Research from a new study has shown that an autologous non-myeloablative hematopoietic stem cell transplantation in patients with stiff person spectrum disorder might be safe and effective.
Stiff person syndrome or stiff person spastic disorder (SPSD) is a progressive autoimmune neurological disorder characterized by painful and debilitating episodic muscle spasms and stiffness.
In most cases, people with SPSD have antibodies to glutamic acid decarboxylase (GAD), an enzyme that catalyzes the decarboxylation of glutamate to gamma-aminobutyric acid (GABA). GABA is a key neurotransmitter needed for the control of muscle movement.
The standard therapeutic approach is the use of GABA agonists, such as baclofen and benzodiazepines, and physical therapy. However, a one-time treatment that could reduce or eliminate the need for treatment with drugs that have the risk of dependence would be a beneficial medical contribution for the management of SPSD. To this end, a clinical trial to study the therapeutic efficacy and safety of nonmyeloablative autologous hematopoietic stem cell transplantation for SPSD was conducted at Northwestern University, Chicago, Illinois.
The researchers conducted a prospective open-label cohort study with 23 patients with SPSD who were between the ages of 18 and 60, had antibodies to GAD, and who exhibited muscle stiffness and painful spasms. The patients were initially treated with cyclophosphamide and filgrastim (for granulocyte production) for hematopoietic stem cell mobilization. They were then hospitalized two weeks later for the immunosuppressant conditioning phase and the hematopoietic stem cell treatment phase.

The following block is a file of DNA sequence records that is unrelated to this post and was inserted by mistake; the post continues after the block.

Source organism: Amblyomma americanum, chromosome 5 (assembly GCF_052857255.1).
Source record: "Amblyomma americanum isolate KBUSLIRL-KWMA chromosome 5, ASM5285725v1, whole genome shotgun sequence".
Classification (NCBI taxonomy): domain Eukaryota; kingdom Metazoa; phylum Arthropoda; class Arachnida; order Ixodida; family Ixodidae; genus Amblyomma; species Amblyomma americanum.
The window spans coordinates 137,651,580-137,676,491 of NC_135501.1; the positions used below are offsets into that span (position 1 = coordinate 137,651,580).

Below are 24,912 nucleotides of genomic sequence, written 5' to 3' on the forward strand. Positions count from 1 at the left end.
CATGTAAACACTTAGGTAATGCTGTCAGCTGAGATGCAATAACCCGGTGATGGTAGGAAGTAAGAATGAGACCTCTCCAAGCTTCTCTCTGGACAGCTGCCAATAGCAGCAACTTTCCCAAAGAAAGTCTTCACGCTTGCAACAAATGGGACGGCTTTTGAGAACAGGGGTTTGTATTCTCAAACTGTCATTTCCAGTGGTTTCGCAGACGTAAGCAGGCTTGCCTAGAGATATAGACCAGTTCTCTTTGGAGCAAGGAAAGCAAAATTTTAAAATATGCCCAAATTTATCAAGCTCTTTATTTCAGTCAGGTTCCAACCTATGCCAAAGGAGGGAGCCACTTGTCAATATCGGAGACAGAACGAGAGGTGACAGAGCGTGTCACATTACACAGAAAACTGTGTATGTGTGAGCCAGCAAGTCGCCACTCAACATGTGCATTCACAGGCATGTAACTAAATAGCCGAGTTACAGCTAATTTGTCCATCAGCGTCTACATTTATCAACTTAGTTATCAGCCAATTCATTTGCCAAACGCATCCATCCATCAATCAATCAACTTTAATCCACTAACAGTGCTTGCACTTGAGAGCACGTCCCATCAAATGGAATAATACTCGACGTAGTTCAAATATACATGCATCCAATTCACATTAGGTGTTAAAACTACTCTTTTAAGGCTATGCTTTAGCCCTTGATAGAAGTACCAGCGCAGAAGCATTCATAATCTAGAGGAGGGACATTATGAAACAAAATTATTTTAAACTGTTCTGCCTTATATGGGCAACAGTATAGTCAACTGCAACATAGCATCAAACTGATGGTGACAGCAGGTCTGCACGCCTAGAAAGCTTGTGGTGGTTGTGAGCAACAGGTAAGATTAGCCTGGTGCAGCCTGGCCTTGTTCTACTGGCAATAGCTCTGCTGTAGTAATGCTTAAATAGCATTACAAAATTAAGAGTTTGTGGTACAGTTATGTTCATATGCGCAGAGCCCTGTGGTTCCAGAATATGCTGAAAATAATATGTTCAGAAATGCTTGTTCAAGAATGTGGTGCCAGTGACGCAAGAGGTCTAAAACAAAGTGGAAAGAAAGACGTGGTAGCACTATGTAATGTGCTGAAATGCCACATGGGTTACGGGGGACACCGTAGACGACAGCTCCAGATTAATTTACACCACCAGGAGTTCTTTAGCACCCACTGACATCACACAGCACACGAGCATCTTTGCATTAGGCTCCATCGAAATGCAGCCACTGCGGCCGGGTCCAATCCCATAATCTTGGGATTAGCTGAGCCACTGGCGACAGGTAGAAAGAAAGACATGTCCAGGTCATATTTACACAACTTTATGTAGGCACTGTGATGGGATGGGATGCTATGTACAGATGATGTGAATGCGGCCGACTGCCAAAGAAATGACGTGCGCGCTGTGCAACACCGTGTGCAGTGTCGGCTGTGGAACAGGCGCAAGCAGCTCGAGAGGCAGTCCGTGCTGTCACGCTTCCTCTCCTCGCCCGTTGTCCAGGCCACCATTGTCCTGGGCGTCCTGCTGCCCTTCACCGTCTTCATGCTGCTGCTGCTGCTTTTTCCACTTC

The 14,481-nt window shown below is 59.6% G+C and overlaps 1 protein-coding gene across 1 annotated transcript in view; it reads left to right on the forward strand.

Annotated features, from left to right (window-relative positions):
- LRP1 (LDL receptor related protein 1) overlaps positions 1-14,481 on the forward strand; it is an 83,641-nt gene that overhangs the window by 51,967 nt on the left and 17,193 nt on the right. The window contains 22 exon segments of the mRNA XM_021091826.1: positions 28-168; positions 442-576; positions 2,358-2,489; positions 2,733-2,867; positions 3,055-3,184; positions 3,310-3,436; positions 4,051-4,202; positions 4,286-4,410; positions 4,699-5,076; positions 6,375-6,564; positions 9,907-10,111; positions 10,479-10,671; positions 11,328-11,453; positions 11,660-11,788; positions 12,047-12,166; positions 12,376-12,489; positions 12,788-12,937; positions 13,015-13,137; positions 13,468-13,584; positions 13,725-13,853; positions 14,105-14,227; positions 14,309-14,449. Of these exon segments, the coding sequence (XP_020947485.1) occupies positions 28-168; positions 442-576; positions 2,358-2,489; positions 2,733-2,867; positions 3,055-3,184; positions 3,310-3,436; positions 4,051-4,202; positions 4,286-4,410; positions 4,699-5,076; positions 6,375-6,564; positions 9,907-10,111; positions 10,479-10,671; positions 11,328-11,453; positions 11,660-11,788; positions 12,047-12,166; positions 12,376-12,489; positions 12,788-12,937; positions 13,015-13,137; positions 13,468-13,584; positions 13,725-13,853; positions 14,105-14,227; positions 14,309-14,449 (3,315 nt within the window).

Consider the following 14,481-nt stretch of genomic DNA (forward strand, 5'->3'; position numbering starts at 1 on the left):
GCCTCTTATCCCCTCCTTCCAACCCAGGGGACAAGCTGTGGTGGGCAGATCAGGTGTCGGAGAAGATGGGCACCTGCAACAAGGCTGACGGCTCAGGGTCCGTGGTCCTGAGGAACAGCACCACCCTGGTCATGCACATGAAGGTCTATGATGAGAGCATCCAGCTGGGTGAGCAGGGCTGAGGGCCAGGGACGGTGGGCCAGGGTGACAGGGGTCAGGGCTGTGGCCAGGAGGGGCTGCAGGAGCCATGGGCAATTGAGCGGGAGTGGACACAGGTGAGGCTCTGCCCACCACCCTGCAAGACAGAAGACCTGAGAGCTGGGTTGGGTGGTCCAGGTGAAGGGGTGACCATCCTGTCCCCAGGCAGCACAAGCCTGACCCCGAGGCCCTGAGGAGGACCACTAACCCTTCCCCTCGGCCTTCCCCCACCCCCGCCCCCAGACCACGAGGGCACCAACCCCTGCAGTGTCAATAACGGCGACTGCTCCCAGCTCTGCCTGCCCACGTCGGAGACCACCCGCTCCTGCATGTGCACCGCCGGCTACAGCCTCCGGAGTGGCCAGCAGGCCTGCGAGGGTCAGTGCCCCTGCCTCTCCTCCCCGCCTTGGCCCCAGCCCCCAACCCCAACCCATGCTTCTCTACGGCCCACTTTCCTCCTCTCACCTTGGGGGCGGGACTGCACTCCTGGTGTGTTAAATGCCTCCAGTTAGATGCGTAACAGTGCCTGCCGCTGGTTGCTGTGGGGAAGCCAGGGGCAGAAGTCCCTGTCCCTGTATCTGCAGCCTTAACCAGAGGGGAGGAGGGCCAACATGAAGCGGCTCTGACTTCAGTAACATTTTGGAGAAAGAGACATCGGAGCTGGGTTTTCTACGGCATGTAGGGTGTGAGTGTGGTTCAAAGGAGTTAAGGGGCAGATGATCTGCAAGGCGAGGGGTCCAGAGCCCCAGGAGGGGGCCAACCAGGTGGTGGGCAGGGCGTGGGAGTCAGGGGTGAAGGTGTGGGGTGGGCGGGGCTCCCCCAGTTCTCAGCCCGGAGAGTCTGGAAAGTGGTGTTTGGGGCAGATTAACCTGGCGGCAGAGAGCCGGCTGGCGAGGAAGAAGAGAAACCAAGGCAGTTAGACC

Patients received a one-time infusion of their hematopoietic stem cells, and various assessments were made throughout the course of the hospitalization. Safety was assessed by survival and according to the National Cancer Institute adverse event criteria. The main outcome measures were reduction or discontinuation of antispasmodic drugs and quality of life.
Seventy-four percent of participants responded, and 47% remained in remission for an average of 3.5 years. However, the response was highly variable in that responders tended to be those who had pre-transplantation intermittent muscle spasms, positive CSF anti-glutamic acid decarboxylase serology, did not have lead pipe rigidity, and who were not taking SSRIs or SNRIs. Although the results are intriguing, more studies are needed to determine an approach that is effective to a broader patient population and cost-effective.
Lyles, A. (2021). Hematopoietic Stem Cell Transplantation Found Safe and Effective for Patients with Stiff Person Spectrum Disorder. Neurology Today, 21(2), 21-22. doi: 10.1097/01.nt.0000733400.95524.1a